The expected location of an air plasma produced by a focused YAG laser pulse has been found to be influenced by the acoustics of the surrounding environment. In open air, the expected location of a laser-induced air plasma is centered close to the focal point of the lens focusing the laser beam. When confining the same beam coaxially along the interior of a quartz tube, the expected location of the air plasma shifts away from the focal point, toward the focusing lens, in a region of less laser fluence. This shift is caused by an interaction between standing acoustic waves (formed from sound waves produced by previous laser-induced plasmas) and the impinging laser pulse. Standing acoustic waves in a tube produce areas (antinodes) of slightly higher and slightly lower pressure than ambient atmospheric conditions, that in turn have a noticeable affect on the probability of creating an air plasma at a given location. This leads to two observed phenomena: Increased probability of air plasma formation before the optical focal point is reached, and the formation of distinct (separate) air plasmas at the antinodes themselves.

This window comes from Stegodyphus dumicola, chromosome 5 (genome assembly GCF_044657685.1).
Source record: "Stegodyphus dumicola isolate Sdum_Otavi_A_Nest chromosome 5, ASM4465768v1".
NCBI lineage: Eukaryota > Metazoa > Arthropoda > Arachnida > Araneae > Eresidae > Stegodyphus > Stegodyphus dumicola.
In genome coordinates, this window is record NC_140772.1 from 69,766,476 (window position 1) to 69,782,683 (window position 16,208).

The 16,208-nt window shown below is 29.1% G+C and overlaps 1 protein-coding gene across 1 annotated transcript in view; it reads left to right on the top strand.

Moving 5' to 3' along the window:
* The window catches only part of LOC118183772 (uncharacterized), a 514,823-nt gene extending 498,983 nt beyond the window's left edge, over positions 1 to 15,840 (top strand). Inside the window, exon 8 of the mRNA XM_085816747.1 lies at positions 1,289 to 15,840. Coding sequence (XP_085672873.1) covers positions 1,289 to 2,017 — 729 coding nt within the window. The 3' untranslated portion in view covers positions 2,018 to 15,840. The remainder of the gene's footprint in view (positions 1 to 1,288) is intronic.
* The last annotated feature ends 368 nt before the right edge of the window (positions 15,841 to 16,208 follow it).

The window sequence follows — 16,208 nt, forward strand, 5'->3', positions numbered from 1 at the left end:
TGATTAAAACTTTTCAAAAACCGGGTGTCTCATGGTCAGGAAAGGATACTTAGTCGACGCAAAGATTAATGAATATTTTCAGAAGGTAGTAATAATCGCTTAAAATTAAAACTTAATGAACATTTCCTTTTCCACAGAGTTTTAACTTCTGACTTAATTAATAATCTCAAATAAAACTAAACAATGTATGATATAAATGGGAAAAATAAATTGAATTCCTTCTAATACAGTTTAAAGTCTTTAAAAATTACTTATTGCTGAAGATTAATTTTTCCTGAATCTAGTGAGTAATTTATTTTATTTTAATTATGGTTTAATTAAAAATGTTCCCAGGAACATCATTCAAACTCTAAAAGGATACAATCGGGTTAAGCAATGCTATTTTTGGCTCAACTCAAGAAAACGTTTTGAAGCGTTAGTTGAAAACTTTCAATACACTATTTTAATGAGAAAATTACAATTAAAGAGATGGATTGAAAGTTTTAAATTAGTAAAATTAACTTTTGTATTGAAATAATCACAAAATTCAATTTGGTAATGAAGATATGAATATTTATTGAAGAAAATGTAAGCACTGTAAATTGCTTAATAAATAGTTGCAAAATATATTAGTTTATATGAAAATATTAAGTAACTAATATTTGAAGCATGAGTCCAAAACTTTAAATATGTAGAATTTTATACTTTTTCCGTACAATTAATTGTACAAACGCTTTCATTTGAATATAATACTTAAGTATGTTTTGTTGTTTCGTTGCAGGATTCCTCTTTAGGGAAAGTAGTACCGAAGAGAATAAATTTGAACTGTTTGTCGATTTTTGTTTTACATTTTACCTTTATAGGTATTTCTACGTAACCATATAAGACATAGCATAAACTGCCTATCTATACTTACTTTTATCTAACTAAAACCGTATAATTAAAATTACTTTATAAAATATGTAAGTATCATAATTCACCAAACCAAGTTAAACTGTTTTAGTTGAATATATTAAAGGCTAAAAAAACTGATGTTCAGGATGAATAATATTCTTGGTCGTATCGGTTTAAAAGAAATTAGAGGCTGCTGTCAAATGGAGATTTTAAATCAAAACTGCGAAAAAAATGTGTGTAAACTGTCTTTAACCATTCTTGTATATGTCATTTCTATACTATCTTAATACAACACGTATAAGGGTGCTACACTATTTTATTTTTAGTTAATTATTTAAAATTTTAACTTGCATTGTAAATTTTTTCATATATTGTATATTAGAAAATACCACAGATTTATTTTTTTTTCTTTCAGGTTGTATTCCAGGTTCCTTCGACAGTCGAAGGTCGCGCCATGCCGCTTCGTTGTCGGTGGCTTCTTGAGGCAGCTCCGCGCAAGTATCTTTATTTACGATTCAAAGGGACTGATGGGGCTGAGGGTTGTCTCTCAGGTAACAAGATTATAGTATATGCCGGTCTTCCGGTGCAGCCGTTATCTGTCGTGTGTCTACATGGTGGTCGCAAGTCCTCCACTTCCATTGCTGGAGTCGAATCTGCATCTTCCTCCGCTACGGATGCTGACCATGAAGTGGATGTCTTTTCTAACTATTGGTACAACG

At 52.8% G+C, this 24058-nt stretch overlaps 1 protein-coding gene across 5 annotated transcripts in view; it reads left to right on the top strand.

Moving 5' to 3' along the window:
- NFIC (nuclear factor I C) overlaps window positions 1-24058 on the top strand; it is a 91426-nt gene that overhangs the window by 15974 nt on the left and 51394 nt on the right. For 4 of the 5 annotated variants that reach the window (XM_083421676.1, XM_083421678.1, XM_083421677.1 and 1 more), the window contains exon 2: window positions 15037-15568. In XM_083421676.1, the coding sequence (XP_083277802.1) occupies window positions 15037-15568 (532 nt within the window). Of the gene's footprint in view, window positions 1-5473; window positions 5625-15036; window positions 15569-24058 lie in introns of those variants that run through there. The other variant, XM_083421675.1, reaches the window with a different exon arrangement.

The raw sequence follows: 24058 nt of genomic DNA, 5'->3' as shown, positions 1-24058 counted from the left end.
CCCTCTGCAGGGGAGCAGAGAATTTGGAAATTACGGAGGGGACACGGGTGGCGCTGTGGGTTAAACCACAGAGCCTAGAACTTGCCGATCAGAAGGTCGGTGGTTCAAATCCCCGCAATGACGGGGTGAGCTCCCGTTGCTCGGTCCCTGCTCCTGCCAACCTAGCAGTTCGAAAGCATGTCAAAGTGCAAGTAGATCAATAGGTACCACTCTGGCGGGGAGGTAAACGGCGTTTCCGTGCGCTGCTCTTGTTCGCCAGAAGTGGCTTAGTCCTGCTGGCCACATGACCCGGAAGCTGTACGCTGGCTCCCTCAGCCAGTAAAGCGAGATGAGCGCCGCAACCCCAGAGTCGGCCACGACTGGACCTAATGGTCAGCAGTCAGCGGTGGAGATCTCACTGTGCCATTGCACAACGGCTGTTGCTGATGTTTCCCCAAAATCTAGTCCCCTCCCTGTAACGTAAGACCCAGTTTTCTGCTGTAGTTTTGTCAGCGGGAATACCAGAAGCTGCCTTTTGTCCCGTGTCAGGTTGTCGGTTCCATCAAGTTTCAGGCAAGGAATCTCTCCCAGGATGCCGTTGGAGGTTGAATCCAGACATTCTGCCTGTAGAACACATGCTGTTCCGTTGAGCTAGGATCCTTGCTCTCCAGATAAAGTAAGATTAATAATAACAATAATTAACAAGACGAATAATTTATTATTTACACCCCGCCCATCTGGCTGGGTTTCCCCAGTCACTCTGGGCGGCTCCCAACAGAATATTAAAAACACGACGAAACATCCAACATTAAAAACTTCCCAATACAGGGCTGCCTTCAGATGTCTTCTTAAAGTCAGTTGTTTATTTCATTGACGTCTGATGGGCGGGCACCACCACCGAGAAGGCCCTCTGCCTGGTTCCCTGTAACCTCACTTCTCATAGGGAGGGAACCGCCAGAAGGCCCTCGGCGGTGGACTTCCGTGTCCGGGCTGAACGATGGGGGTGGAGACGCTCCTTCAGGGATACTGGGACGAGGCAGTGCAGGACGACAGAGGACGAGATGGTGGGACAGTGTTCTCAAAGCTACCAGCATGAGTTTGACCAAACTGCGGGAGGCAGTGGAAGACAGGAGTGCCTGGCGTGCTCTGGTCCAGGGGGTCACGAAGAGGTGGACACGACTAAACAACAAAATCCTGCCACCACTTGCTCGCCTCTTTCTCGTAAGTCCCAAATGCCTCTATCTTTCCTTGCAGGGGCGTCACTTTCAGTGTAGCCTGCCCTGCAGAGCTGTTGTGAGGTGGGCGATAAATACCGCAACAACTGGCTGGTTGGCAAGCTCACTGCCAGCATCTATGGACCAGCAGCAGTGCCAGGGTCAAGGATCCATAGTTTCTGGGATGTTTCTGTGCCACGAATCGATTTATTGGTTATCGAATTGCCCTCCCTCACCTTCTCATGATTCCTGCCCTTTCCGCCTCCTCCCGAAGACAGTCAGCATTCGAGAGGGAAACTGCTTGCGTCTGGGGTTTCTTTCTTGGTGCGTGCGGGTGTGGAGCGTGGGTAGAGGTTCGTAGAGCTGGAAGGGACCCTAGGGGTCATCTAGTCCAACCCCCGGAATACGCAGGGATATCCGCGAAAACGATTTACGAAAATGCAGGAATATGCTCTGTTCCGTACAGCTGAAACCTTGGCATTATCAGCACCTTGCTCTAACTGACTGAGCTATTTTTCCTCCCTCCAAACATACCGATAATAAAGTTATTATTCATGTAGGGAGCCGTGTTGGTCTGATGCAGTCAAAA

Stephanie M. Craig, Kara Brownell, Brendon O'Leary, Christopher Malfitano, and Jude A. Kelley, "The Effect of Standing Acoustic Waves on the Formation of Laser-Induced Air Plasmas," Appl. Spectrosc. 67, 329-334 (2013)